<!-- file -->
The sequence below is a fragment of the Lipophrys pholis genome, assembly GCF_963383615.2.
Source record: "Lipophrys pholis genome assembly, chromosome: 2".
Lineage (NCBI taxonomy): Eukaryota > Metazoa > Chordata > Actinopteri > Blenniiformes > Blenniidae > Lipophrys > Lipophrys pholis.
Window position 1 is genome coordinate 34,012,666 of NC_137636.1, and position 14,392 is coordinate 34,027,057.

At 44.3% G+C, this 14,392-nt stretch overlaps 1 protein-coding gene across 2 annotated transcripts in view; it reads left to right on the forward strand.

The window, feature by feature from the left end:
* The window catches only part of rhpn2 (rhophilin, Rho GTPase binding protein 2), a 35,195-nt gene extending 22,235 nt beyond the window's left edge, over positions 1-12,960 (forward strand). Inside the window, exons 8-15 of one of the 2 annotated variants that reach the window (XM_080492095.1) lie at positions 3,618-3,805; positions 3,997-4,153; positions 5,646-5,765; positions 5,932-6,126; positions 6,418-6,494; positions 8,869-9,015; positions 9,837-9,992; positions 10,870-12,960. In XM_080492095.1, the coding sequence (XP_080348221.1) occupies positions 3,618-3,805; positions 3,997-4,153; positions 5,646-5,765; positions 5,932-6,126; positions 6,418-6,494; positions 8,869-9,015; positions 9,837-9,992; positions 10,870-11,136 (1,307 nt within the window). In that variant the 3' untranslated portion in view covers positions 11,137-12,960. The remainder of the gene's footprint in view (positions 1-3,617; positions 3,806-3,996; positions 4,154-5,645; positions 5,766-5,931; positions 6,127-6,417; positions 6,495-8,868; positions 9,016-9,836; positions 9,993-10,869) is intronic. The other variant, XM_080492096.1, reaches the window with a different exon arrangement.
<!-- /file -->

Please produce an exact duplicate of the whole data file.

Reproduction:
The sequence below is a fragment of the Lipophrys pholis genome, assembly GCF_963383615.2.
Source record: "Lipophrys pholis genome assembly, chromosome: 2".
Lineage (NCBI taxonomy): Eukaryota > Metazoa > Chordata > Actinopteri > Blenniiformes > Blenniidae > Lipophrys > Lipophrys pholis.
Window position 1 is genome coordinate 34,012,666 of NC_137636.1, and position 14,392 is coordinate 34,027,057.

At 44.3% G+C, this 14,392-nt stretch overlaps 1 protein-coding gene across 2 annotated transcripts in view; it reads left to right on the forward strand.

The window, feature by feature from the left end:
* The window catches only part of rhpn2 (rhophilin, Rho GTPase binding protein 2), a 35,195-nt gene extending 22,235 nt beyond the window's left edge, over positions 1-12,960 (forward strand). Inside the window, exons 8-15 of one of the 2 annotated variants that reach the window (XM_080492095.1) lie at positions 3,618-3,805; positions 3,997-4,153; positions 5,646-5,765; positions 5,932-6,126; positions 6,418-6,494; positions 8,869-9,015; positions 9,837-9,992; positions 10,870-12,960. In XM_080492095.1, the coding sequence (XP_080348221.1) occupies positions 3,618-3,805; positions 3,997-4,153; positions 5,646-5,765; positions 5,932-6,126; positions 6,418-6,494; positions 8,869-9,015; positions 9,837-9,992; positions 10,870-11,136 (1,307 nt within the window). In that variant the 3' untranslated portion in view covers positions 11,137-12,960. The remainder of the gene's footprint in view (positions 1-3,617; positions 3,806-3,996; positions 4,154-5,645; positions 5,766-5,931; positions 6,127-6,417; positions 6,495-8,868; positions 9,016-9,836; positions 9,993-10,869) is intronic. The other variant, XM_080492096.1, reaches the window with a different exon arrangement.